Monday, February 9, 2009

The Goal

I participated in a meeting recently that was designed to create a document that would help govern the actions of the organization. I quickly felt that the goal of making a document was lost when we started debating the order of words. I wondered how we were going to get to talking about behavior when we were getting hung up on sentence structure. As I sat there thinking about the situation, I was reminded that the same kind of thing happens in Agile all too often.

People try to implement the details of Agile without thinking about the goal at hand. With Agile, or any software business methodology, the goal should be to deliver value to the customers. The customers define what is valuable, so all you have to do is behave in a way that gets the value from an idea to tangible.

I was reminded today that my writings about some of the details can sound absolute - a "My way, or the highway" sort of ring to them. Sometimes this is one hundred percent true, because the goal of a specific piece may be to evoke a response, to challenge one's current thinking. Other times my writing is about a specific situation in my work that I felt went particularly well or particularly poorly.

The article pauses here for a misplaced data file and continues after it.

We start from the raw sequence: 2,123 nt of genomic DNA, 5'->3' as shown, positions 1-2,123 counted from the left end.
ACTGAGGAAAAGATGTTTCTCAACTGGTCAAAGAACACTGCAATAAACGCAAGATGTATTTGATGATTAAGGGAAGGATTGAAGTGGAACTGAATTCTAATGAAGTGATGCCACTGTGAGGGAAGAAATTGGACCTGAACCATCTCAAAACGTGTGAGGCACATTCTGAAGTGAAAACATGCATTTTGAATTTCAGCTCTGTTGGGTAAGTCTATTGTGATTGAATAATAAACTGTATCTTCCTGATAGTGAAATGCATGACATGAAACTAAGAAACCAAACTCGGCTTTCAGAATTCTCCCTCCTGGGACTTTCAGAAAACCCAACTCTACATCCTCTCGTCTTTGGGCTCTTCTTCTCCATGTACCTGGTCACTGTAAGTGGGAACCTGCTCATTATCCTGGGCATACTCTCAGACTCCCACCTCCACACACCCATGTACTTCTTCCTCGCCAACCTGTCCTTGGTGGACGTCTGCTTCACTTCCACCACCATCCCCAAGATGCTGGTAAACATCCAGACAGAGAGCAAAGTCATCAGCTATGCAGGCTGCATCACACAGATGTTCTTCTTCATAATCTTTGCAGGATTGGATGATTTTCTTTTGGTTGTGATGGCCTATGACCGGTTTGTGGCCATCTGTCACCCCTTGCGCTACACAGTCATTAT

At the end of the day, I really have no preference for how a company operates, so long as it does operate in a way that the good employees are happy. My thinking here is that the "good employees" I mention and I can work any number of places, for any range of salaries, and any range of responsibility levels. Yet, they are going to pick to work for one company over another based on their job satisfaction.

My argument, and central theme for my writings in this blog, is that happy employees are good for customers and delivering value. I also submit for your review that Agile has a lot of practices which have a high success rate of leading to happy employees. Thank you for your readership, I look forward to using this new feedback to increase the clarity of what is important when I write in the future.

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